By Connor Fulton @ConnorFultonRS on July 20, 2014
NFL rookies come in all shapes in sizes. Some are projects, some are media favorites and a select few are poised to make an immediate impact for their respective teams in 2014. Here are the most NFL-ready rookies of the 2014 draft class.
Shazier led all rookies at the combine with a 42-inch vertical jump and recorded a sizzling 4.4-second time in the 40-yard dash. Needless to say, he offers the physical attributes needed for the modern NFL linebacker. With that type of speed, Shazier will be useful in covering tight ends — especially in a division that has Jordan Cameron, Jermaine Gresham and Dennis Pitta.
As long as he has a quarterback who is competent enough to get him the ball, Amaro should be a main contributor as a rookie. He compares to elite tight ends Rob Gronkowski and Jimmy Graham in his ability to consistently gain yardage after the catch.
The New England Patriots pulled off one of the draft’s major heists by nabbing Stork in the fourth round. Captain of national champion Florida State, Stork was considered a top center in the country last season. He is as good at picking up blitzes as any rookie offensive lineman and could unseat veteran Ryan Wendell for the starting job.
Forget Johnny Manziel — Bitonio is a very exciting player for the Cleveland Browns. He has a quick burst in running plays and can also quell fierce pass rushers, as he demonstrated against Anthony Barr last season. He can play both guard and tackle, so look for the Browns to employ his services early and often in 2014.
Hyde is a bruiser of a back at 6-foot, 230 pounds. He compares to LeGarrette Blount in his ability to always squeeze out another yard while being tackled. But what makes him truly pro-ready is his pass-catching talent. In an offense that features Stevie Johnson, Michael Crabtree, Anquan Boldin, Brandon Lloyd and Vernon Davis, defenses will lose track of Hyde in the passing game — look for him to capitalize.
Clinton-Dix ought to be a plug-in starter as a rookie because he plays as mistake-free as any defensive back. He rarely misses tackles, and he has excellent range on the back end. Not many ball carriers get by Clinton-Dix and not many passes get lofted over his head.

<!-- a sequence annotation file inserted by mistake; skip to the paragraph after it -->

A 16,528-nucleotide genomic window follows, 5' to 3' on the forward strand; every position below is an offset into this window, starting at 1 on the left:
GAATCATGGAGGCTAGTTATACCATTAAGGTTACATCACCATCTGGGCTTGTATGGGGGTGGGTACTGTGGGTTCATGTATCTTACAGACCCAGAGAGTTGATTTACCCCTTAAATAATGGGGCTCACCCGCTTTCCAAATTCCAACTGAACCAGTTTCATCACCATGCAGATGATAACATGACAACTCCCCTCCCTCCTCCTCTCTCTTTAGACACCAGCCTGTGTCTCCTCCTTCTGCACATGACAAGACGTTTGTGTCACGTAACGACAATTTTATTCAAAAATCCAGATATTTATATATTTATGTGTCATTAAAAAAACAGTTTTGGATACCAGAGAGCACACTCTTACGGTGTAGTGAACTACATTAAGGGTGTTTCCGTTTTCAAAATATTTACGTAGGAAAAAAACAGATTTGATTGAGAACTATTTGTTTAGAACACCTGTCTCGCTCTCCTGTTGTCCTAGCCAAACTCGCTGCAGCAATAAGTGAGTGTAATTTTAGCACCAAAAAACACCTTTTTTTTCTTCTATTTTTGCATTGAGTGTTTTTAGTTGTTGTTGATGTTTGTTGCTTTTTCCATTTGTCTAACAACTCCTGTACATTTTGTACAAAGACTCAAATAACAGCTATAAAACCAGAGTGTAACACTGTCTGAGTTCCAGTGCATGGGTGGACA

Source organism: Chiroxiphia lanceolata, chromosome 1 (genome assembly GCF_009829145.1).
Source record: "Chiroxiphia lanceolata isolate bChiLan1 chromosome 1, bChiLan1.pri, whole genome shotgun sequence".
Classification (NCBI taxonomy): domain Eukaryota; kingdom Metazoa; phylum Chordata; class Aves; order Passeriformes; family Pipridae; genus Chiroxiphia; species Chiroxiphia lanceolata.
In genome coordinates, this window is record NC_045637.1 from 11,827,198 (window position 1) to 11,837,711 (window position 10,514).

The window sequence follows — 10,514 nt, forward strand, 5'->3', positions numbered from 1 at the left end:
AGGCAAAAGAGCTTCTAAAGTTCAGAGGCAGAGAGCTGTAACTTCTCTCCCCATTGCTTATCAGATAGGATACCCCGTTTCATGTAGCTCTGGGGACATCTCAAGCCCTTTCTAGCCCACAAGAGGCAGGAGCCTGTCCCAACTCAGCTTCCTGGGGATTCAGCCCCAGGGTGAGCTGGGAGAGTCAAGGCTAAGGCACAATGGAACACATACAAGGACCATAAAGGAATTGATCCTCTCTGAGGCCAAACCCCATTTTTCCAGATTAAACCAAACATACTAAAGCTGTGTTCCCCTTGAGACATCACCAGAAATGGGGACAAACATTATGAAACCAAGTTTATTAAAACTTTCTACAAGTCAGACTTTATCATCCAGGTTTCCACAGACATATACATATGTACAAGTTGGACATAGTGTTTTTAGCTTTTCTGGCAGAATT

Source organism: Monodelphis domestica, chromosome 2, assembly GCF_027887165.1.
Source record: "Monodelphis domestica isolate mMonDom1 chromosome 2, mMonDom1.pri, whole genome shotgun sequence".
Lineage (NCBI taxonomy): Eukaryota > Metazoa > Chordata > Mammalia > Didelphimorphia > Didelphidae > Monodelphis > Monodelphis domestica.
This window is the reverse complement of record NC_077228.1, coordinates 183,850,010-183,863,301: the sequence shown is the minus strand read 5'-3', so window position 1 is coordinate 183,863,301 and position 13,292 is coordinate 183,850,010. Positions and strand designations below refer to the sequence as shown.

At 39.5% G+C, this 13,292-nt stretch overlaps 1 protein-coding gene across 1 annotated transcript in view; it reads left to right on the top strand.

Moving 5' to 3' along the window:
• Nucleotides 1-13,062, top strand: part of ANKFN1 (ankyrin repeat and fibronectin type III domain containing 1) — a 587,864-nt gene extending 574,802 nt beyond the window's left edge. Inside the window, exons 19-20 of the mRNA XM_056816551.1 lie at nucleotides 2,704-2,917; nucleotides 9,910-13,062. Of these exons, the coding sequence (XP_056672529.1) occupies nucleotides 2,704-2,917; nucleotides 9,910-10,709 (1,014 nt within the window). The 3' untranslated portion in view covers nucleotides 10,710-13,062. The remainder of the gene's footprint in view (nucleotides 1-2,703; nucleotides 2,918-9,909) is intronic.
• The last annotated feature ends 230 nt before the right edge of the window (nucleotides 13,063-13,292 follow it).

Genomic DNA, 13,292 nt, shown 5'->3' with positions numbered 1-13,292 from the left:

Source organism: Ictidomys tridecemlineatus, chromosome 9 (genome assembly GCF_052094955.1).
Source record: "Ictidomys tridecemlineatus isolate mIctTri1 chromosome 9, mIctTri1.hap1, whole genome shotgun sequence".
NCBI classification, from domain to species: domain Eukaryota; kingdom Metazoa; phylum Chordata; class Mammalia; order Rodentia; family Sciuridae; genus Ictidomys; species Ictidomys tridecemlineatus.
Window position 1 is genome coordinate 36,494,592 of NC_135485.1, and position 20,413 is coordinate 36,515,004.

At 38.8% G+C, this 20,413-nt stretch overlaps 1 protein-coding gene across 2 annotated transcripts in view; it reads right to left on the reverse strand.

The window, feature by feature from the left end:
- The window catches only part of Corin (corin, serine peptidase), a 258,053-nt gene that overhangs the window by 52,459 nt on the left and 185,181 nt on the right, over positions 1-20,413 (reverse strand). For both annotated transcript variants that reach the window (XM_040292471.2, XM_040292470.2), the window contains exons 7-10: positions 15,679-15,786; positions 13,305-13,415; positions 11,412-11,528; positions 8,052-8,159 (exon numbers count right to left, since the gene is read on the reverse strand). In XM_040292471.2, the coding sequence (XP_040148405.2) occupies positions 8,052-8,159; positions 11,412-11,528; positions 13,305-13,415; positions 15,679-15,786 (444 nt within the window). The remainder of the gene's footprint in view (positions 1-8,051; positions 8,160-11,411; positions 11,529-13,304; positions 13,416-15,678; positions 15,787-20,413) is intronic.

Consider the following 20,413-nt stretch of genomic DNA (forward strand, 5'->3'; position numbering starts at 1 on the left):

Often compared to Richard Sherman, Jean-Baptiste is a defensive coordinator’s dream. He has a large frame at 6-foot-4, 218 pounds, which will help him cover big-man receivers in the NFC South like Julio Jones, Kelvin Benjamin and Vincent Jackson.
Producing top-level athletes is nothing new to the Beckham family. Odell’s mother was an All-American sprinter at LSU and his father played on the Tigers’ football team. In addition to his favorable genetics, Beckham Jr. is considered one of the best route-runners to come out of the draft in the past few years.
It’s not exactly an insult when Mike Mayock calls you the most NFL-ready cornerback in the entire draft. Look for the Virginia Tech product to make an impact right away, at least as a nickel corner. Having started 42 games in college, Fuller is physically prepared for the grind of the NFL season.
Speaking of bloodlines, let’s talk about Jake Matthews. His dad Bruce is a Hall of Famer, his uncle Clay Jr. played almost two decades in the NFL and his cousins Clay III and Casey are currently in the league. If Matthews is anything like his relatives — as his top-ten draft status suggests — then he will be a fixture in the Atlanta Falcons’ offensive line right away.
Thought by many draft whizzes to be the best overall defensive back in the 2014 class, Dennard fell into the Cincinnati Bengals’ lap at 24th overall. He brings expertise in both run defense and coverage to an aging Bengals secondary. Dennard is expected to compete with veterans Adam Jones, Terence Newman and Leon Hall in training camp and make a run at a starting position.
Not only did Martin start every game in his Notre Dame career, but he can also play any position on the offensive line. Durability and versatility are a desirable mix for an NFL offensive lineman; the fact that Martin has displayed these traits throughout his collegiate career means he is prepared for the next level.
You don’t get drafted first overall without being ready for the NFL. Clowney has the highest ceiling of any rookie pass rusher in recent memory. He is a matchup nightmare for opposing offensive lines with his combination of size and speed and will be quite the dance partner for J.J. Watt.
Evans will be playing second fiddle to Vincent Jackson, providing the Tampa Bay Buccaneers with an intimidating duo of big receivers. Evans fits the description of the Calvin Johnson-type receiver that many teams like to have these days; his 6-foot-5 stature makes him a monster in the red zone.
Where does one start? Mack excels at getting into the backfield and tackling for losses on running plays. His instincts are phenomenal in both phases of the game. The fifth overall pick is a hammer of a hitter and a real game changer of a player. Not only is he ready for the NFL, but Mack is ready for the Defensive Rookie of the Year award as well.
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